These garments are of two types. One form, the size of a large double bib, has a lozenge shape and sometimes has triangular additions at the shoulder. Beautifully embroidered examples of this type of elek are found particularly among the Turkoman living along the Amu Darya in and near Afghanistan.
The other type of elek is shaped more like a poncho or shirt open at the sides and is found primarily in the Turkmenistan region. The poncho-like garments often have appliqué work and sparse embroidered decoration on the breast, shoulder and upper back, where small coins and jewelry elements are sewn on. The poncho form is often unfinished at the bottom ends. Sometimes a child wears both bib and the poncho forms at the same time.
Part of the elek’s function was to protect the child from the evil eye, which could be cast quite unwittingly by anyone outside of the family. But sayings collected from Turkoman about the garment infer that it also developed emotional and intellectual qualities in the child who wore it. “A person who doesn’t wear the elek, thinks too much of himself,” and “Without an elek, the head is full of wind, everyone knows that.”
Specifically male ornaments might be placed on the center of the back of a young boy’s elek when he was between two and seven years of age; a miniature sword or dagger, or the aq ai, a stylized bow and arrow of silver which encouraged him to grow brave and sturdy. For a child of either sex, the mother might add a wriggling, multicolored snake to the elek in appliqué or embroidery raised slightly above the embroidered background. Soviet researchers have written often that stylized snake and frog patterns are used especially on elek, and that both snake and frog are endowed with powerful sacral qualities. According to Soviet sources, the pattern called “scorpion’s maw” occurs often with the “snake’s head” pattern, but both are highly abstracted, sometimes appearing as simple lines set at right angles to one another. Several flower motifs are described as having significant protective power to breastfeeding mothers, such as the gul-i-badam or almond-flower, a familiar border pattern in carpets, which is a common motif in the embroidery of Turkoman in Afghanistan. Other talismanic elements include a lock of hair from a healthy child’s first haircut or a tuft of camel’s fur. The predominant motif of embroidered elek, however, is the triangle, which echoes the shape of the doga talismans.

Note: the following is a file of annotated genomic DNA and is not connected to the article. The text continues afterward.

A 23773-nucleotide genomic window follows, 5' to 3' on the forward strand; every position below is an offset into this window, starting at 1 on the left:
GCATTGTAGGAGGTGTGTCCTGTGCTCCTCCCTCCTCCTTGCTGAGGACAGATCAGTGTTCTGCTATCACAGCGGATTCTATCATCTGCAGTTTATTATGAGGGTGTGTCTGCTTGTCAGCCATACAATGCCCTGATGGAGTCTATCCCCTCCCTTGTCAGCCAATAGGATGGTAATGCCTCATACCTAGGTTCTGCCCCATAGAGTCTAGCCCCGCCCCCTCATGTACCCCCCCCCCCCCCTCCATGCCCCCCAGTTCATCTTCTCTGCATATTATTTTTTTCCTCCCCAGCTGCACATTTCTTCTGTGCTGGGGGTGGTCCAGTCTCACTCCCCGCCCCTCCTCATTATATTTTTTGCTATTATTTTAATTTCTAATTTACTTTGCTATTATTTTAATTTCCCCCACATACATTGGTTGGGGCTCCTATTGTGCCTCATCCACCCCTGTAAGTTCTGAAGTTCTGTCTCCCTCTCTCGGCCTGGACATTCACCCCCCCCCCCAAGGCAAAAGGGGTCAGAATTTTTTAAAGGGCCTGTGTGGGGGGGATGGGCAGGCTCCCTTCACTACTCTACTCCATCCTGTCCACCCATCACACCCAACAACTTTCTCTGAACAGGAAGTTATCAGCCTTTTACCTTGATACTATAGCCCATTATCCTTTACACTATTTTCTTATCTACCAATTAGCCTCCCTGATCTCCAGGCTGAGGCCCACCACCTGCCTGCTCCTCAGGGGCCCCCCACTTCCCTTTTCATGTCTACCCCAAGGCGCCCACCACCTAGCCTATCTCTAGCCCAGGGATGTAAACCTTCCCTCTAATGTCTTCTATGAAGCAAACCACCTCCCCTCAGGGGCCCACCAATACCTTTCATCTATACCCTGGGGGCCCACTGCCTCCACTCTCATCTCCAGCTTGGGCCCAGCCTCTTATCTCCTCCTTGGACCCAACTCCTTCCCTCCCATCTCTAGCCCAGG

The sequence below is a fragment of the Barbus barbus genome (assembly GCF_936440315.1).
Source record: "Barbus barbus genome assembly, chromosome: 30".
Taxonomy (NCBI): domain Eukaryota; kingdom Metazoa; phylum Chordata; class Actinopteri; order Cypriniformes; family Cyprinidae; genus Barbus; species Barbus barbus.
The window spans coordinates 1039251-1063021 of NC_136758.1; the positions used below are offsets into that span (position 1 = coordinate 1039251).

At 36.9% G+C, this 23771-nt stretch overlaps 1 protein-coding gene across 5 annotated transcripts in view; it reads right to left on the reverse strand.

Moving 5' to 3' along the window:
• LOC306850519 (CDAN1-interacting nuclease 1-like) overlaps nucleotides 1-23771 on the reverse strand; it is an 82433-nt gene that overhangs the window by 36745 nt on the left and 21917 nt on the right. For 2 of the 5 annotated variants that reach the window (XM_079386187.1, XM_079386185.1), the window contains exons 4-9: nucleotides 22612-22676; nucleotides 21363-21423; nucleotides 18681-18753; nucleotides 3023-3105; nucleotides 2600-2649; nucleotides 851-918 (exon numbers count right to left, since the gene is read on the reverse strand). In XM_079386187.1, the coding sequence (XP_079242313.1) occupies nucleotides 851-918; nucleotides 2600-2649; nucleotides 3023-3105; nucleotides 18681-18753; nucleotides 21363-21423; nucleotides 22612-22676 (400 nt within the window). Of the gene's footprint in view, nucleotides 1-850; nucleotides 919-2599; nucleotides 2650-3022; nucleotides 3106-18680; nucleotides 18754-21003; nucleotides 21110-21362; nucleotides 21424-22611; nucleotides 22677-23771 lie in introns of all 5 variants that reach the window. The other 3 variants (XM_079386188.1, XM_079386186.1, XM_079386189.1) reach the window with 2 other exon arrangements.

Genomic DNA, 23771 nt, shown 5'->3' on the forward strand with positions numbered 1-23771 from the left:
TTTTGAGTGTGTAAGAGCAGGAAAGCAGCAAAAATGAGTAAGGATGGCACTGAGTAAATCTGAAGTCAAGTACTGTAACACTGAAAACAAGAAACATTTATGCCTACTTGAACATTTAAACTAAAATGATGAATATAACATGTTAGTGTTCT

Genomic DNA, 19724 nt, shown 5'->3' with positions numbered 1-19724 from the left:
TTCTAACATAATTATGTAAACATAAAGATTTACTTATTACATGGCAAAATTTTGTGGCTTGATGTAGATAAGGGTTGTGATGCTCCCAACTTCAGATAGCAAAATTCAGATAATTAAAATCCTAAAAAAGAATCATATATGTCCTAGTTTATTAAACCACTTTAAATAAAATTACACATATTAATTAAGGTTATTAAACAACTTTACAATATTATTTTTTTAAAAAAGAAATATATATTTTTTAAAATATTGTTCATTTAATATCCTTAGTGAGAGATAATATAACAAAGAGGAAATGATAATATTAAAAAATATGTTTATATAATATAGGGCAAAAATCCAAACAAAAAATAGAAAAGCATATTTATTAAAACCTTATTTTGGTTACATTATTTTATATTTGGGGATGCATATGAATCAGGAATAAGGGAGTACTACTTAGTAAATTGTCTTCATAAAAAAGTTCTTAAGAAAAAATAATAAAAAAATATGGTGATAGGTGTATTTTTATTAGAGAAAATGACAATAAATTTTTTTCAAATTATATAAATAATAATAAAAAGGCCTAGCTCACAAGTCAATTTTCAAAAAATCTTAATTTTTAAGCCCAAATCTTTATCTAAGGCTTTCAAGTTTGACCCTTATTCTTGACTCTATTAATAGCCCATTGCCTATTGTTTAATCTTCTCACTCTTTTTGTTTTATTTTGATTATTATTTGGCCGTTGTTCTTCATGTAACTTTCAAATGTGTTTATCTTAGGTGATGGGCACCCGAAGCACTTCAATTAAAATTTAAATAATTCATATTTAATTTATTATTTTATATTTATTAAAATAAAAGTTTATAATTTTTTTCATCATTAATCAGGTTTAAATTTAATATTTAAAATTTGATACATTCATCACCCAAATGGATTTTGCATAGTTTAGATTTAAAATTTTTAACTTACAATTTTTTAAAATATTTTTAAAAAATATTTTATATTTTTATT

All Turkoman wear hats or headdresses. There are dozens of sayings prevalent in Central Asia expressing the belief that “A man’s soul lies in his hat.” The best-known Turkoman style of headgear is the tall sheepskin hat, under which Turkoman men wore a lighter skullcap embroidered by women of the family.
Children of both sexes wore hats at all times. Their heads were shaved until reaching puberty; the boys were left a lock at the back, and the girls kept only their bangs, temple-locks and sometimes a little tail at the back. A slim skullcap was perfect for covering the shaved areas, and no child was without one.
At puberty, the girls began growing their hair, plaiting it into at least four braids as soon as they were able. Adolescent girls changed to the cap for girls of marriageable age, a soft, tall-peaked hat in a form reminiscent of a miniature yurt. These caps were sometimes decorated with embroidery, tufts of feathers, beads and coins. A cupola shaped silver ornament was sewn to the top of the cap, and when a girl became engaged, she would add a white owl’s feather to the top of the cupola.